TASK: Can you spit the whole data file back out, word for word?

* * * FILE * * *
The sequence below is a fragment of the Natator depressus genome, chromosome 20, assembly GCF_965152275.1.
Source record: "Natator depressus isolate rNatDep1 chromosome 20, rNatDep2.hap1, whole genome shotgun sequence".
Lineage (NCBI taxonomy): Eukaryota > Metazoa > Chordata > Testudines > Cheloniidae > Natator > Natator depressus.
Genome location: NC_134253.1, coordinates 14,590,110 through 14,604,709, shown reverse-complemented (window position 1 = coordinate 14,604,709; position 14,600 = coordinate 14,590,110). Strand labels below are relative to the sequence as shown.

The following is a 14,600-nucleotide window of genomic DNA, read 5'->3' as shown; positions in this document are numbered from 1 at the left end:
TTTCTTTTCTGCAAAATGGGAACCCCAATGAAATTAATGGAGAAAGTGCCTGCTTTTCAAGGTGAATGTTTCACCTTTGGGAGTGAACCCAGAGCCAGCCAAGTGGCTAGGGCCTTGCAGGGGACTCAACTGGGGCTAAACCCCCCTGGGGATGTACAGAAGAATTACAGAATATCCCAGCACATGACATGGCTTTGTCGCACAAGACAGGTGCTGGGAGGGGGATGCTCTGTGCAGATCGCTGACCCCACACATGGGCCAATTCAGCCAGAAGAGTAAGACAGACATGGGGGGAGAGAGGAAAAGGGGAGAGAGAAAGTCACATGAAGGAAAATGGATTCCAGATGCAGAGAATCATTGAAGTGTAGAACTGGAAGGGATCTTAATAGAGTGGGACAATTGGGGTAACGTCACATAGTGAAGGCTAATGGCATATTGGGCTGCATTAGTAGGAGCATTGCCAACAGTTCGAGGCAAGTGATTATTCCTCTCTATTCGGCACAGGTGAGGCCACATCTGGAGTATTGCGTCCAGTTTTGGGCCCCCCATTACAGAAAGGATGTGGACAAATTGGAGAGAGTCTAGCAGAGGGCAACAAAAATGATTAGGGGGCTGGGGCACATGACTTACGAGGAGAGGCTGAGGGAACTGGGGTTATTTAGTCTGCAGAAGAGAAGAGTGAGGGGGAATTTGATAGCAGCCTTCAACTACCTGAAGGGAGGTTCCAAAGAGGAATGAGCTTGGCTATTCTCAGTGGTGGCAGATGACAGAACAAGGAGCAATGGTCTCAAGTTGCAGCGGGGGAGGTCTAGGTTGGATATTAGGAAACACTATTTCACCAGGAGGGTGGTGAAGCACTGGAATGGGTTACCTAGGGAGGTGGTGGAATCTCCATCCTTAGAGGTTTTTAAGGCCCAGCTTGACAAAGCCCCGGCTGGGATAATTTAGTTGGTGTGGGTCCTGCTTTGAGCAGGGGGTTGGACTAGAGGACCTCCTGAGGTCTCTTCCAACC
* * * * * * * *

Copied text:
The sequence below is a fragment of the Natator depressus genome, chromosome 20, assembly GCF_965152275.1.
Source record: "Natator depressus isolate rNatDep1 chromosome 20, rNatDep2.hap1, whole genome shotgun sequence".
Lineage (NCBI taxonomy): Eukaryota > Metazoa > Chordata > Testudines > Cheloniidae > Natator > Natator depressus.
Genome location: NC_134253.1, coordinates 14,590,110 through 14,604,709, shown reverse-complemented (window position 1 = coordinate 14,604,709; position 14,600 = coordinate 14,590,110). Strand labels below are relative to the sequence as shown.

The following is a 14,600-nucleotide window of genomic DNA, read 5'->3' as shown; positions in this document are numbered from 1 at the left end:
TTTCTTTTCTGCAAAATGGGAACCCCAATGAAATTAATGGAGAAAGTGCCTGCTTTTCAAGGTGAATGTTTCACCTTTGGGAGTGAACCCAGAGCCAGCCAAGTGGCTAGGGCCTTGCAGGGGACTCAACTGGGGCTAAACCCCCCTGGGGATGTACAGAAGAATTACAGAATATCCCAGCACATGACATGGCTTTGTCGCACAAGACAGGTGCTGGGAGGGGGATGCTCTGTGCAGATCGCTGACCCCACACATGGGCCAATTCAGCCAGAAGAGTAAGACAGACATGGGGGGAGAGAGGAAAAGGGGAGAGAGAAAGTCACATGAAGGAAAATGGATTCCAGATGCAGAGAATCATTGAAGTGTAGAACTGGAAGGGATCTTAATAGAGTGGGACAATTGGGGTAACGTCACATAGTGAAGGCTAATGGCATATTGGGCTGCATTAGTAGGAGCATTGCCAACAGTTCGAGGCAAGTGATTATTCCTCTCTATTCGGCACAGGTGAGGCCACATCTGGAGTATTGCGTCCAGTTTTGGGCCCCCCATTACAGAAAGGATGTGGACAAATTGGAGAGAGTCTAGCAGAGGGCAACAAAAATGATTAGGGGGCTGGGGCACATGACTTACGAGGAGAGGCTGAGGGAACTGGGGTTATTTAGTCTGCAGAAGAGAAGAGTGAGGGGGAATTTGATAGCAGCCTTCAACTACCTGAAGGGAGGTTCCAAAGAGGAATGAGCTTGGCTATTCTCAGTGGTGGCAGATGACAGAACAAGGAGCAATGGTCTCAAGTTGCAGCGGGGGAGGTCTAGGTTGGATATTAGGAAACACTATTTCACCAGGAGGGTGGTGAAGCACTGGAATGGGTTACCTAGGGAGGTGGTGGAATCTCCATCCTTAGAGGTTTTTAAGGCCCAGCTTGACAAAGCCCCGGCTGGGATAATTTAGTTGGTGTGGGTCCTGCTTTGAGCAGGGGGTTGGACTAGAGGACCTCCTGAGGTCTCTTCCAACC